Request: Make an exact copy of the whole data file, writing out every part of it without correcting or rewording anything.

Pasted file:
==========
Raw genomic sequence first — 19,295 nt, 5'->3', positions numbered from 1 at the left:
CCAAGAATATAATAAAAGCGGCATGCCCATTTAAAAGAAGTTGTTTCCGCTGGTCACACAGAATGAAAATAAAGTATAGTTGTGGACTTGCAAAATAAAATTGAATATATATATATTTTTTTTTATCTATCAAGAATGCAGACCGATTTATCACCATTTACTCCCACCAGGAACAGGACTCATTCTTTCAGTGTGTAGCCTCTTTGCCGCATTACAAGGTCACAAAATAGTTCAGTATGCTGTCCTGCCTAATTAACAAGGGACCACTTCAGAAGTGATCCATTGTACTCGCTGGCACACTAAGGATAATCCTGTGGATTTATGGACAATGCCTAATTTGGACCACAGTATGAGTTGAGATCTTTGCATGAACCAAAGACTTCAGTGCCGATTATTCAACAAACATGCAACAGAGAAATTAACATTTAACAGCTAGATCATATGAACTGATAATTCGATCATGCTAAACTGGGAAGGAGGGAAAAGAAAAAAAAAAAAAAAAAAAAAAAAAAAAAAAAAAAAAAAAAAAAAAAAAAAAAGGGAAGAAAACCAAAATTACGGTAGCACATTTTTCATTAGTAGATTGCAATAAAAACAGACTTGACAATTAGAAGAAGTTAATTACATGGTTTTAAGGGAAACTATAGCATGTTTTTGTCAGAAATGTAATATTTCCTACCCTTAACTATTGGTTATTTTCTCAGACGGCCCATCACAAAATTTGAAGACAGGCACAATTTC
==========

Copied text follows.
Raw genomic sequence first — 19,295 nt, 5'->3', positions numbered from 1 at the left:
CCAAGAATATAATAAAAGCGGCATGCCCATTTAAAAGAAGTTGTTTCCGCTGGTCACACAGAATGAAAATAAAGTATAGTTGTGGACTTGCAAAATAAAATTGAATATATATATATTTTTTTTTATCTATCAAGAATGCAGACCGATTTATCACCATTTACTCCCACCAGGAACAGGACTCATTCTTTCAGTGTGTAGCCTCTTTGCCGCATTACAAGGTCACAAAATAGTTCAGTATGCTGTCCTGCCTAATTAACAAGGGACCACTTCAGAAGTGATCCATTGTACTCGCTGGCACACTAAGGATAATCCTGTGGATTTATGGACAATGCCTAATTTGGACCACAGTATGAGTTGAGATCTTTGCATGAACCAAAGACTTCAGTGCCGATTATTCAACAAACATGCAACAGAGAAATTAACATTTAACAGCTAGATCATATGAACTGATAATTCGATCATGCTAAACTGGGAAGGAGGGAAAAGAAAAAAAAAAAAAAAAAAAAAAAAAAAAAAAAAAAAAAAAAAAAAAAAAAAAAGGGAAGAAAACCAAAATTACGGTAGCACATTTTTCATTAGTAGATTGCAATAAAAACAGACTTGACAATTAGAAGAAGTTAATTACATGGTTTTAAGGGAAACTATAGCATGTTTTTGTCAGAAATGTAATATTTCCTACCCTTAACTATTGGTTATTTTCTCAGACGGCCCATCACAAAATTTGAAGACAGGCACAATTTC